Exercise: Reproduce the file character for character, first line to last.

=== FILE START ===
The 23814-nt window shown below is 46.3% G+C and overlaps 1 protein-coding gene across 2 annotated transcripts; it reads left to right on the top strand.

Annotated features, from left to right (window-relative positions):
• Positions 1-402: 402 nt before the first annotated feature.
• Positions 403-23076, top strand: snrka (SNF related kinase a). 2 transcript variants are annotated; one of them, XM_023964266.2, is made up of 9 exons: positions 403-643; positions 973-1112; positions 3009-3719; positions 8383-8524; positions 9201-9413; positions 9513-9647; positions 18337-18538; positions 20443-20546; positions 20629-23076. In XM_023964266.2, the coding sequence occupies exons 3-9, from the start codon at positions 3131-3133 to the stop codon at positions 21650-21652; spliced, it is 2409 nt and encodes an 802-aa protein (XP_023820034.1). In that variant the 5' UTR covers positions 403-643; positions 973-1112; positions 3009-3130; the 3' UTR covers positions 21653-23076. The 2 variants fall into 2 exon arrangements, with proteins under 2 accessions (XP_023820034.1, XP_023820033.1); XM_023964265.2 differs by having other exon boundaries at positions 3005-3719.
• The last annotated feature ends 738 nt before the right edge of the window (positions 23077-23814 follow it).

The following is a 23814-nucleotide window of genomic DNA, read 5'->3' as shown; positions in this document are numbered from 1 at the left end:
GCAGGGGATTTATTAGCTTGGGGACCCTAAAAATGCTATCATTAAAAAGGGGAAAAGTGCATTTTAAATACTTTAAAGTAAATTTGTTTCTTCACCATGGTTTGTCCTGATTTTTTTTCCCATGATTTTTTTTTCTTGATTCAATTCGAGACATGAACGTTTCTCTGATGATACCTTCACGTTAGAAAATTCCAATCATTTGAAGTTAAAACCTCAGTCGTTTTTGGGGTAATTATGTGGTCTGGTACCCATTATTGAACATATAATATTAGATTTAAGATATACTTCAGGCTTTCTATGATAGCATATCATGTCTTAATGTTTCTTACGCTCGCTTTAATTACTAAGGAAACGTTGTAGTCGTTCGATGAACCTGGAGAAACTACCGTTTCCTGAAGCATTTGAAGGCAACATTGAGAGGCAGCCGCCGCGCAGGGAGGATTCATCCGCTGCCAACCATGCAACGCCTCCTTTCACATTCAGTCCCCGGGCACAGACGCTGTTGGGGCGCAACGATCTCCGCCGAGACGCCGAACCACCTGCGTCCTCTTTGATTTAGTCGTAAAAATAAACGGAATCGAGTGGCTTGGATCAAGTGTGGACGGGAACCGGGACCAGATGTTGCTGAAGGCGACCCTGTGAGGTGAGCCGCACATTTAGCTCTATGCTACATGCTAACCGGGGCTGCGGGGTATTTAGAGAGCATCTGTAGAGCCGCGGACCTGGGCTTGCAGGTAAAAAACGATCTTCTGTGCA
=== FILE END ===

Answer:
The 23814-nt window shown below is 46.3% G+C and overlaps 1 protein-coding gene across 2 annotated transcripts; it reads left to right on the top strand.

Annotated features, from left to right (window-relative positions):
• Positions 1-402: 402 nt before the first annotated feature.
• Positions 403-23076, top strand: snrka (SNF related kinase a). 2 transcript variants are annotated; one of them, XM_023964266.2, is made up of 9 exons: positions 403-643; positions 973-1112; positions 3009-3719; positions 8383-8524; positions 9201-9413; positions 9513-9647; positions 18337-18538; positions 20443-20546; positions 20629-23076. In XM_023964266.2, the coding sequence occupies exons 3-9, from the start codon at positions 3131-3133 to the stop codon at positions 21650-21652; spliced, it is 2409 nt and encodes an 802-aa protein (XP_023820034.1). In that variant the 5' UTR covers positions 403-643; positions 973-1112; positions 3009-3130; the 3' UTR covers positions 21653-23076. The 2 variants fall into 2 exon arrangements, with proteins under 2 accessions (XP_023820034.1, XP_023820033.1); XM_023964265.2 differs by having other exon boundaries at positions 3005-3719.
• The last annotated feature ends 738 nt before the right edge of the window (positions 23077-23814 follow it).

The following is a 23814-nucleotide window of genomic DNA, read 5'->3' as shown; positions in this document are numbered from 1 at the left end:
GCAGGGGATTTATTAGCTTGGGGACCCTAAAAATGCTATCATTAAAAAGGGGAAAAGTGCATTTTAAATACTTTAAAGTAAATTTGTTTCTTCACCATGGTTTGTCCTGATTTTTTTTCCCATGATTTTTTTTTCTTGATTCAATTCGAGACATGAACGTTTCTCTGATGATACCTTCACGTTAGAAAATTCCAATCATTTGAAGTTAAAACCTCAGTCGTTTTTGGGGTAATTATGTGGTCTGGTACCCATTATTGAACATATAATATTAGATTTAAGATATACTTCAGGCTTTCTATGATAGCATATCATGTCTTAATGTTTCTTACGCTCGCTTTAATTACTAAGGAAACGTTGTAGTCGTTCGATGAACCTGGAGAAACTACCGTTTCCTGAAGCATTTGAAGGCAACATTGAGAGGCAGCCGCCGCGCAGGGAGGATTCATCCGCTGCCAACCATGCAACGCCTCCTTTCACATTCAGTCCCCGGGCACAGACGCTGTTGGGGCGCAACGATCTCCGCCGAGACGCCGAACCACCTGCGTCCTCTTTGATTTAGTCGTAAAAATAAACGGAATCGAGTGGCTTGGATCAAGTGTGGACGGGAACCGGGACCAGATGTTGCTGAAGGCGACCCTGTGAGGTGAGCCGCACATTTAGCTCTATGCTACATGCTAACCGGGGCTGCGGGGTATTTAGAGAGCATCTGTAGAGCCGCGGACCTGGGCTTGCAGGTAAAAAACGATCTTCTGTGCA